One thing that Sean Penn taught me was when he said, “Listen, do me a favor, I have a lot of heavy stuff I have to do this in film. Psychologically, I have to prepare myself to deliver that performance. So when I come to the set, I’m gonna be ready to deliver the performance, and when I come out, I don’t want the crew to be moving around lights or adjusting things. I want all that stuff to be ready when I walk in. Please don’t bring me in until that stuff is prepared and ready. The other thing I ask if before you go into the whole, ‘Roll sound, etc.’, just give me a look, and when I’m ready and I got my lines, I’m gonna give you a little nod. When I give you a little nod, I’m ready also. And then, you can roll.”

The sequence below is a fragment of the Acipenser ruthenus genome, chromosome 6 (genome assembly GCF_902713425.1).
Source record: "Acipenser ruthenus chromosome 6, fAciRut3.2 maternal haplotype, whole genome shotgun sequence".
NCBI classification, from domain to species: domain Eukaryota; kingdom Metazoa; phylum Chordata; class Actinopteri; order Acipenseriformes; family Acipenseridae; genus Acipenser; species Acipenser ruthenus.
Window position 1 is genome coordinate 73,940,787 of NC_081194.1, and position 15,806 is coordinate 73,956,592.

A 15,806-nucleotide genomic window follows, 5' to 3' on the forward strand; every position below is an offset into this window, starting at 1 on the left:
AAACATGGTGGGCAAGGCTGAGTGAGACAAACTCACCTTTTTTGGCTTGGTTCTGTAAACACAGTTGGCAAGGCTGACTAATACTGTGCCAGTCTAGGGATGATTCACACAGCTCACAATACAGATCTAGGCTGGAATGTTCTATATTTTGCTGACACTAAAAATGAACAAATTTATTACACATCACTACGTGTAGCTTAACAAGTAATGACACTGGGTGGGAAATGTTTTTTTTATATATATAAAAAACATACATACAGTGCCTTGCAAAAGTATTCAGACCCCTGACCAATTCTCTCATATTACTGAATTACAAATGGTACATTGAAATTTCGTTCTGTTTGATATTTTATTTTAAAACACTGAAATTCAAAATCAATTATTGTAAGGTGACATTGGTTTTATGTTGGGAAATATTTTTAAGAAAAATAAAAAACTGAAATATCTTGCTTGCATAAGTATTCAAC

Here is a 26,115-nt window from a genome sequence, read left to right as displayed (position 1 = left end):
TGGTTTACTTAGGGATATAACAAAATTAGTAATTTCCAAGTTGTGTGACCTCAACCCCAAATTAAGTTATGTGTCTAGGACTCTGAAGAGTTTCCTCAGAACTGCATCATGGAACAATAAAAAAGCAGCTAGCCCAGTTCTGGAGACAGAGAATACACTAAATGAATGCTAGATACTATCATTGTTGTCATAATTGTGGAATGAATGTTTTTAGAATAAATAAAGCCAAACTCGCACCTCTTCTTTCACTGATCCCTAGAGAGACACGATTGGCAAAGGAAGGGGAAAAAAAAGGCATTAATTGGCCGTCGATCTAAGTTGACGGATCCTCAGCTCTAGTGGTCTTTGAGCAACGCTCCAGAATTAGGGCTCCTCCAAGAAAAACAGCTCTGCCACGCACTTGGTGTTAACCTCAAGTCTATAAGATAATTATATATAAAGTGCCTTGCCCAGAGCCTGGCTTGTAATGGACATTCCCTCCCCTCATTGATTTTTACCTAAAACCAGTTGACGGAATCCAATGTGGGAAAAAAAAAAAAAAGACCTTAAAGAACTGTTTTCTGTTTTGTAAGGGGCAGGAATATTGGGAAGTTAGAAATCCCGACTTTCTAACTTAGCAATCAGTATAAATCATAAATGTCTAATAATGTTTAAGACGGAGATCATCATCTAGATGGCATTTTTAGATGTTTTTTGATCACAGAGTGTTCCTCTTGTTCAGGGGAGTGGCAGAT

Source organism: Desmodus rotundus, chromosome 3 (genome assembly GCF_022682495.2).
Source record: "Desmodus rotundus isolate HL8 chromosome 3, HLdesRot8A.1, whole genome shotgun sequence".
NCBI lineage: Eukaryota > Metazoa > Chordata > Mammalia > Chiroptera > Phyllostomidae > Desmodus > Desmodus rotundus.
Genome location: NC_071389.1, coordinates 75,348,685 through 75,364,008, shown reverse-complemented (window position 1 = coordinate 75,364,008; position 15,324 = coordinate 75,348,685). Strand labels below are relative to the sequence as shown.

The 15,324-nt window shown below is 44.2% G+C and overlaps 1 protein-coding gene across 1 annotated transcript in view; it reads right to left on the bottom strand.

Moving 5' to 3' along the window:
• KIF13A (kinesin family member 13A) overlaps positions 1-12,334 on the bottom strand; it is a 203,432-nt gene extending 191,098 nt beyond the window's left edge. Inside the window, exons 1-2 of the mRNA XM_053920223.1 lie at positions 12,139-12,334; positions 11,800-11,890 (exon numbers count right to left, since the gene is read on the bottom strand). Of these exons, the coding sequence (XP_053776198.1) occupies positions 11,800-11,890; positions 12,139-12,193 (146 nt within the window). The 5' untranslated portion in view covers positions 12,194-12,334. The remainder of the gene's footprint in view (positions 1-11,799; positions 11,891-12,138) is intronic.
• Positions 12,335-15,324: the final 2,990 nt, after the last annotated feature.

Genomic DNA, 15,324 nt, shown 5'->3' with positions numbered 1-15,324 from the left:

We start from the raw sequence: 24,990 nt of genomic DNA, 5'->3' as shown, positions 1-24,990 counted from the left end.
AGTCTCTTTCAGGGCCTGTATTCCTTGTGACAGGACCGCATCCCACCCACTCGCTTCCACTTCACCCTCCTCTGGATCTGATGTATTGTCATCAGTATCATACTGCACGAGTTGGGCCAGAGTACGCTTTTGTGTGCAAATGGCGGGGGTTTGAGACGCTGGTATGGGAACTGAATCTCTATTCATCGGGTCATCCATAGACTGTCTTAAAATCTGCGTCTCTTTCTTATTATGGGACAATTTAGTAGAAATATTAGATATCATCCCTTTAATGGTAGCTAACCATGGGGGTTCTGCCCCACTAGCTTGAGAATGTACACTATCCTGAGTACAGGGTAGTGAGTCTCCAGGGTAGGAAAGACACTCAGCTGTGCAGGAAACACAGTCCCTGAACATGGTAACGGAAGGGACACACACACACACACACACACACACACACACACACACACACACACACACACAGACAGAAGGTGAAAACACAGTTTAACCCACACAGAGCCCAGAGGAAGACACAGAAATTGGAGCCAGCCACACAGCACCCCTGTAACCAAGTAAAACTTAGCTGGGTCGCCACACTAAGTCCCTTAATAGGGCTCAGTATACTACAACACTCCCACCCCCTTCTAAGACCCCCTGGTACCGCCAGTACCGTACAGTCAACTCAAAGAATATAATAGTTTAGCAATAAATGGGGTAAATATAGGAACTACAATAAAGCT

I had been a 1st AD at that point for ten or fifteen years, and that lesson was golden because it forced me to think about not just my responsibilities and how I do my job, but to take it the next level and be in sync with the cast, so that when they’re ready, I had to have an appreciation of how the actor works, to be able to deliver an Academy Award level performance. I’m in great debt to Sean for taking the time and pulling me aside to share that piece of knowledge with me to make me a better 1st AD.
KC: You’ve worked on so many great projects…can you name a few and share why they were so impactful?
VH: Spike not only gave me a job, he gave me a lifelong career and one that can have an important impact on people’s lives. I love the film Kids; it has a special place in my heart. It was directed by Larry Clark. I had a small hand in discovering Rosario Dawson in that movie.